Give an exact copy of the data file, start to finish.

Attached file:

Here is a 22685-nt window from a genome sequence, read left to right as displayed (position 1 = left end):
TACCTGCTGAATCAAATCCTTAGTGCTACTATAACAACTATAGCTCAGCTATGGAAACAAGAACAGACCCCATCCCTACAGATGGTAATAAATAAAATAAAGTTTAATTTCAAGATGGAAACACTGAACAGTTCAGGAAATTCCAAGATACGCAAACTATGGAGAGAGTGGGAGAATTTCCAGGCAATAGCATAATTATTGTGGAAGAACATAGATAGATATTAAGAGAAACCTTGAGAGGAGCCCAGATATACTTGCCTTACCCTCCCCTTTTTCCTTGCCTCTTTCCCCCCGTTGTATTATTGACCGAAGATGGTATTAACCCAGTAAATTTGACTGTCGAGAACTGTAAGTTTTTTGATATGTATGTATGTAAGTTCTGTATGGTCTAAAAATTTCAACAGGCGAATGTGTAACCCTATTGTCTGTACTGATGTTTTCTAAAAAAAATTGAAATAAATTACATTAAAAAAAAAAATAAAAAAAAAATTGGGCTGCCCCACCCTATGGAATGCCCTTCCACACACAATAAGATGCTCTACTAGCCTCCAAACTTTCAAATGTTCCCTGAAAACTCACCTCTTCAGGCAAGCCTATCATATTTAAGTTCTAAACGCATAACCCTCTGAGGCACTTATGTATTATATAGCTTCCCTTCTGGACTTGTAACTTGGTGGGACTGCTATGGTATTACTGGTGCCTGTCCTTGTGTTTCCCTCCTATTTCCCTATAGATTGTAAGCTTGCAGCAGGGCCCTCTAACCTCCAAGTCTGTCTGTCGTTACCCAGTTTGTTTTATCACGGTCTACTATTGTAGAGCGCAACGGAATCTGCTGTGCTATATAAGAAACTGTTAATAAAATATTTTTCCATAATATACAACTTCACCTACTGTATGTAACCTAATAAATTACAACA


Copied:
Here is a 22685-nt window from a genome sequence, read left to right as displayed (position 1 = left end):
TACCTGCTGAATCAAATCCTTAGTGCTACTATAACAACTATAGCTCAGCTATGGAAACAAGAACAGACCCCATCCCTACAGATGGTAATAAATAAAATAAAGTTTAATTTCAAGATGGAAACACTGAACAGTTCAGGAAATTCCAAGATACGCAAACTATGGAGAGAGTGGGAGAATTTCCAGGCAATAGCATAATTATTGTGGAAGAACATAGATAGATATTAAGAGAAACCTTGAGAGGAGCCCAGATATACTTGCCTTACCCTCCCCTTTTTCCTTGCCTCTTTCCCCCCGTTGTATTATTGACCGAAGATGGTATTAACCCAGTAAATTTGACTGTCGAGAACTGTAAGTTTTTTGATATGTATGTATGTAAGTTCTGTATGGTCTAAAAATTTCAACAGGCGAATGTGTAACCCTATTGTCTGTACTGATGTTTTCTAAAAAAAATTGAAATAAATTACATTAAAAAAAAAAATAAAAAAAAAATTGGGCTGCCCCACCCTATGGAATGCCCTTCCACACACAATAAGATGCTCTACTAGCCTCCAAACTTTCAAATGTTCCCTGAAAACTCACCTCTTCAGGCAAGCCTATCATATTTAAGTTCTAAACGCATAACCCTCTGAGGCACTTATGTATTATATAGCTTCCCTTCTGGACTTGTAACTTGGTGGGACTGCTATGGTATTACTGGTGCCTGTCCTTGTGTTTCCCTCCTATTTCCCTATAGATTGTAAGCTTGCAGCAGGGCCCTCTAACCTCCAAGTCTGTCTGTCGTTACCCAGTTTGTTTTATCACGGTCTACTATTGTAGAGCGCAACGGAATCTGCTGTGCTATATAAGAAACTGTTAATAAAATATTTTTCCATAATATACAACTTCACCTACTGTATGTAACCTAATAAATTACAACA